Very little is known about Neanderthal cultures1, particularly early ones. Other than lithic implements and exceptional bone tools2, very few artefacts have been preserved. While those that do remain include red and black pigments3 and burial sites4, these indications of modernity are extremely sparse and few have been precisely dated, thus greatly limiting our knowledge of these predecessors of modern humans5. Here we report the dating of annular constructions made of broken stalagmites found deep in Bruniquel Cave in southwest France. The regular geometry of the stalagmite circles, the arrangement of broken stalagmites and several traces of fire demonstrate the anthropogenic origin of these constructions. Uranium-series dating of stalagmite regrowths on the structures and on burnt bone, combined with the dating of stalagmite tips in the structures, give a reliable and replicated age of 176.5 thousand years (±2.1 thousand years), making these edifices among the oldest known well-dated constructions made by humans. Their presence at 336 metres from the entrance of the cave indicates that humans from this period had already mastered the underground environment, which can be considered a major step in human modernity.

Access optionsAccess options

Rent or Buy article

Get time limited or full article access on ReadCube.


All prices are NET prices.


  1. 1.

    The Neanderthal Legacy. An Archaeological Perspective from Western Europe, (Princeton University Press, 1996)

  2. 2.

    et al. Neandertals made the first specialized bone tools in Europe. Proc. Natl Acad. Sci. USA 110, 14186–14190 (2013)

  3. 3.

    & Pigments, gravures, parures: les comportements controversés des Néandertaliens. In Les Néandertaliens, Biologie et Cultures (eds ) Doc. Préhist. 23, Paris, CTHS, 297–309 (2007)

  4. 4.

    & Les sépultures néandertaliennes. In Les Néandertaliens, Biologie et Cultures (eds & ) Doc. Préhist. 23, Paris: CTHS, 311–322 (2007)

  5. 5.

    & Neandertal Demise: An Archaeological Analysis of the Modern Human Superiority Complex. PLoS One 9, e96424 (2014)

  6. 6.

    , & La grotte de Bruniquel. Spelunca 60, 27–34 (1996)

  7. 7.

    La Grotte de Bruniquel (Tarn-et-Garonne). Inventaire au Sol des Vestiges Fauniques. Thesis, University of Toulouse Paul Sabatier (1996)

  8. 8.

    La Naissance de l'Art. Genèse de l'Art Préhistorique (Paris, Errance, 1999)

  9. 9.

    Neandertal social structure? Oxf. J. Archaeol. 31, 1–26 (2012)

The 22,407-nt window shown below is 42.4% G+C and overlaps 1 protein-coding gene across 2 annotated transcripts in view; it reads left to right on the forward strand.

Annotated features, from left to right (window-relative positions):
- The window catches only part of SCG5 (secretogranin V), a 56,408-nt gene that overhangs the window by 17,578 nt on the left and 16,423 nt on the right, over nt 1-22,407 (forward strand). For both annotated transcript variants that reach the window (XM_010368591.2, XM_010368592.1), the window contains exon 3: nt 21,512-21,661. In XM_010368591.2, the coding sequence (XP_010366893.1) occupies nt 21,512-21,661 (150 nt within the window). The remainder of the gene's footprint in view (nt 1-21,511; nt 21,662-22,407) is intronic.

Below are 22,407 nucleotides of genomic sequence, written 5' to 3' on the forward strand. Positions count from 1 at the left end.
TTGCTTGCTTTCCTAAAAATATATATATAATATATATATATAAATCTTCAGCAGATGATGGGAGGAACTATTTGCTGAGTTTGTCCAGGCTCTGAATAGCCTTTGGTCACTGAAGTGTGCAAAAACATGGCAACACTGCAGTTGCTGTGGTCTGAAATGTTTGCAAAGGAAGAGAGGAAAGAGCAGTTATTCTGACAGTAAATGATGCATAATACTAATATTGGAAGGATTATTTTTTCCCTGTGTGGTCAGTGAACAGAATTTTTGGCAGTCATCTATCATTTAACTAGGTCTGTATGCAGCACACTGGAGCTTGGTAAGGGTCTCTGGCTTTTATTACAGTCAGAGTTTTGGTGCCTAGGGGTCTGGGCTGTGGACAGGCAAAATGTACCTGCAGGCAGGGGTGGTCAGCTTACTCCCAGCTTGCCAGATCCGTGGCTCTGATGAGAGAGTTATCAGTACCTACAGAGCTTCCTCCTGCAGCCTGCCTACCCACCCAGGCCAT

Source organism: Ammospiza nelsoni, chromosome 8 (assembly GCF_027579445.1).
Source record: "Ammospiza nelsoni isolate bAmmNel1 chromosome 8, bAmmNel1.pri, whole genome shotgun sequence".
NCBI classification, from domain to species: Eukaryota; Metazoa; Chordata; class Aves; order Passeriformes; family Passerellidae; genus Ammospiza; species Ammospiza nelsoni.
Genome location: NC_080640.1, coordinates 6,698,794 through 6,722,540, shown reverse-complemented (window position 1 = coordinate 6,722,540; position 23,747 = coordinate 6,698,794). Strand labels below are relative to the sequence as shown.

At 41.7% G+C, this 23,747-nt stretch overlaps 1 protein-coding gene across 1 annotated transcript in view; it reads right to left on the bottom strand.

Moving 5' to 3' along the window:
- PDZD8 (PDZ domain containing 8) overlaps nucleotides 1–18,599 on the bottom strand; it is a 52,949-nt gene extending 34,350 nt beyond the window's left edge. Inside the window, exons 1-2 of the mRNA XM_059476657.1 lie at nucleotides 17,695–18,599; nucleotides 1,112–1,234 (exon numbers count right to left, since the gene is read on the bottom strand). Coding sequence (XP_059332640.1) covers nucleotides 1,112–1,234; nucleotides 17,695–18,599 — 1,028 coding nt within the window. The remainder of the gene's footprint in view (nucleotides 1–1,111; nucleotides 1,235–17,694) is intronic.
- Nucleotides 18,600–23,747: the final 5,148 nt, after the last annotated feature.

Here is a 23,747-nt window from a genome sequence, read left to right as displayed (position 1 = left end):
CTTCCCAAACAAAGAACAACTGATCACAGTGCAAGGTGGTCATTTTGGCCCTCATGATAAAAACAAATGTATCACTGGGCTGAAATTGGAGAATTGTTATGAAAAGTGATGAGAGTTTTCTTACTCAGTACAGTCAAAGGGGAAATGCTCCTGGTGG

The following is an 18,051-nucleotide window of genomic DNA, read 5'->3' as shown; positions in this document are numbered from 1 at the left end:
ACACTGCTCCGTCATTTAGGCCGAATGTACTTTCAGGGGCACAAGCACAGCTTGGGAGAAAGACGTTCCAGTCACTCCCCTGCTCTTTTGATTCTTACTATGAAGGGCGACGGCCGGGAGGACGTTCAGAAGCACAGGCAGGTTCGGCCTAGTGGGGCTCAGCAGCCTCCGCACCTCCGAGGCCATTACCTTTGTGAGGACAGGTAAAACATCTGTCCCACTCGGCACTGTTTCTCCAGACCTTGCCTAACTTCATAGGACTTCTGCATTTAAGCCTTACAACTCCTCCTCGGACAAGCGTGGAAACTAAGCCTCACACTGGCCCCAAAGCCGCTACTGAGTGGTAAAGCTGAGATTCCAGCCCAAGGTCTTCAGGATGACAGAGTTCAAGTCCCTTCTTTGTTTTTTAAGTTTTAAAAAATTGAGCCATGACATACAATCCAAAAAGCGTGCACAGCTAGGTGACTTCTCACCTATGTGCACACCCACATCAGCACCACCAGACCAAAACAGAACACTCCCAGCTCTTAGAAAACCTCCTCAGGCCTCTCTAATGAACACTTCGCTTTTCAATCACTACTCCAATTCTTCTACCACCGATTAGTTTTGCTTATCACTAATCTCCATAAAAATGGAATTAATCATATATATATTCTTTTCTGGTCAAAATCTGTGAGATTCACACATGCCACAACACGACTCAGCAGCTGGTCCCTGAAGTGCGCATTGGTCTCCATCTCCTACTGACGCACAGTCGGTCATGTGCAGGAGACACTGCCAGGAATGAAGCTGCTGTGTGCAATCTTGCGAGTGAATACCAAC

10. 10.

    et al. Improvements in 230Th dating, 230Th and 234U half-life values, and U-Th isotopic measurements by multi-collector inductively coupled plasma mass spectrometry. Earth Planet. Sci. Lett. 371–372, 82–91 (2013)

  11. 11.

    et al. Millennial climatic instability during penultimate glacial period recorded in a south-western France speleothem. Palaeogeogr., Palaeoclim. Palaeoecology 376, 122–131 (2013)

  12. 12.

    The origin of Neandertals. Proc. Natl Acad. Sci. USA 106, 16022–16027 (2009)

  13. 13.

    The management of space during the Paleolithic. Quatern. Int. 247, 212–229 (2012)

  14. 14.

    & The revolution that wasn’t: a new interpretation of the origin of modern human behavior. J. Hum. Evol. 39, 453–563 (2000)

  15. 15.

    The invisible frontier. A multiple species model for the origin of behavioral modernity. Evol. Anthropol. 12–4, 188–202 (2003)

  16. 16.

    in Molodova I: A Single Case of Mousterian Settlement in the Middle Dniestr Basin (in Russian) (ed. & ) 6–102 (Nauka, 1982)

  17. 17.

    Une Cabane Acheuléenne dans la Grotte du Lazaret à Nice. Vol. 7, Paris, Soc. Préhist. Franç. (1969)

  18. 18.

    et al. Bilzingsleben II. Homo erectus – Seine Kultur und Seine Umwelt. VEB Deutscher Verlag der Wissenschaften, Berlin (1983)

  19. 19.

    et al. Evidence of hominin control of fire at Gesher Benot Ya’aqov, Israel. Science 304, 725–727 (2004)

  20. 20.

    et al. Microstratigraphic evidence of in situ fire in the Acheulean strata of Wonderwerk Cave, Northern Cape Province, South Africa. Proc. Natl Acad. Sci. USA 109, 1215–1220 (2012)

  21. 21.

    & On the earliest evidence for habitual use of fire in Europe. Proc. Natl Acad. Sci. USA 108, 5209–5214 (2011)

  22. 22.

    et al. Les peintures paléolithiques de la grotte Chauvet-Pont d’Arc, à Vallon-Pont-d’Arc (Ardèche, France): datations directes et indirectes par la méthode du radiocarbon. C.R. Acad. Sc. Paris 320, 1133–1140 (1995)

  23. 23.

    et al. Cross dating (Th/U-14C) of calcite covering prehistoric paintings in Borneo. Quat. Res. 60, 172–179 (2003)

  24. 24.

    et al. Pleistocene cave art from Sulawesi, Indonesia. Nature 514, 223–227 (2014)

  25. 25.